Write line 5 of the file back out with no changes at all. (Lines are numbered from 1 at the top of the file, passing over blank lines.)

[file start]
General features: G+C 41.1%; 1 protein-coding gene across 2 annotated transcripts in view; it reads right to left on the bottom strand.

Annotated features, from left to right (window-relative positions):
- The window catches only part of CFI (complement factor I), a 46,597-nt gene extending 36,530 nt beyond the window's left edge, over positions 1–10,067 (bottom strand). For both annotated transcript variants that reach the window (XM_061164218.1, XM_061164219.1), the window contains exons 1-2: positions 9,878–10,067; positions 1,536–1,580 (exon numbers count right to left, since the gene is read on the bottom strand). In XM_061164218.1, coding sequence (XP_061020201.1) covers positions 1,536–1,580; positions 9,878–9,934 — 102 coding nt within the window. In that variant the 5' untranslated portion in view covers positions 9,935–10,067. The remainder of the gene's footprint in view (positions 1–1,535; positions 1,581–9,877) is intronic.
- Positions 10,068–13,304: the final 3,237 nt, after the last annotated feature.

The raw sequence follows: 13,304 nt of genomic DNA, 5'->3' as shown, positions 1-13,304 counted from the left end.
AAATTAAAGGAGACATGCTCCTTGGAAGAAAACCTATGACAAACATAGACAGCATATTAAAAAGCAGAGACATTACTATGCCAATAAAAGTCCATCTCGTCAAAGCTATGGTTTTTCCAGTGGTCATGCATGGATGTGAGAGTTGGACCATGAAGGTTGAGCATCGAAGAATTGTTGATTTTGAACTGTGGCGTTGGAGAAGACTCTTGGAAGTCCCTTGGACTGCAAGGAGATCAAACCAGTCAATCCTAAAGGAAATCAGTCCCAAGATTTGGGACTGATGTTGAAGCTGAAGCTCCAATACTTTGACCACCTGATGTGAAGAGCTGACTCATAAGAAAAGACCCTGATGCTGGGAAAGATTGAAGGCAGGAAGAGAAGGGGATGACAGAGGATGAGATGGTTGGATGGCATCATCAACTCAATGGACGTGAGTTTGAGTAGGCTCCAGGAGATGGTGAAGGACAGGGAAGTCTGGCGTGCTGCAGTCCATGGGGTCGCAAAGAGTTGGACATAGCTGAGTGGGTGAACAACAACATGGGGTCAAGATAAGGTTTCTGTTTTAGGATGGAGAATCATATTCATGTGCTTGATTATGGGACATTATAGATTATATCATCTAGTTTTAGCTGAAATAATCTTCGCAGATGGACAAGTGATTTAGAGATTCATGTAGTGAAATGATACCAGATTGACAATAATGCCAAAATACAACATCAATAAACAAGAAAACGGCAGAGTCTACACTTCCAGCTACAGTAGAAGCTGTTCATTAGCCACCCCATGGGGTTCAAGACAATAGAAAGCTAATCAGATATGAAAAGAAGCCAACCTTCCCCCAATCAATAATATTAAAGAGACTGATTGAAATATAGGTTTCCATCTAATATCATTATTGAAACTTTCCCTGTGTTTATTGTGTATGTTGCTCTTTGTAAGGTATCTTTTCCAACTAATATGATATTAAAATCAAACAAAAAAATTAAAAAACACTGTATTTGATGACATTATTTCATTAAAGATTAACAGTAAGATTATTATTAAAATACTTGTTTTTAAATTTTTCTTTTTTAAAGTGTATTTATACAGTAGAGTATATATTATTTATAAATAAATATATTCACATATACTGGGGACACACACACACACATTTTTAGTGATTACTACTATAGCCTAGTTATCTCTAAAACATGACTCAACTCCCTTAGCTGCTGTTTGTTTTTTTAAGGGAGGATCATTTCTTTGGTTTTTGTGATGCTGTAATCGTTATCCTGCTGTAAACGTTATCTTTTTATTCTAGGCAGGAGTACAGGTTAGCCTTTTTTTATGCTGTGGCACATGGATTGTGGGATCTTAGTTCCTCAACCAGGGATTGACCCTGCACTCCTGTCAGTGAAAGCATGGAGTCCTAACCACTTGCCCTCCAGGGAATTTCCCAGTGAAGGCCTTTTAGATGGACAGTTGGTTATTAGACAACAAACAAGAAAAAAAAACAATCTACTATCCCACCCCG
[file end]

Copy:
The raw sequence follows: 13,304 nt of genomic DNA, 5'->3' as shown, positions 1-13,304 counted from the left end.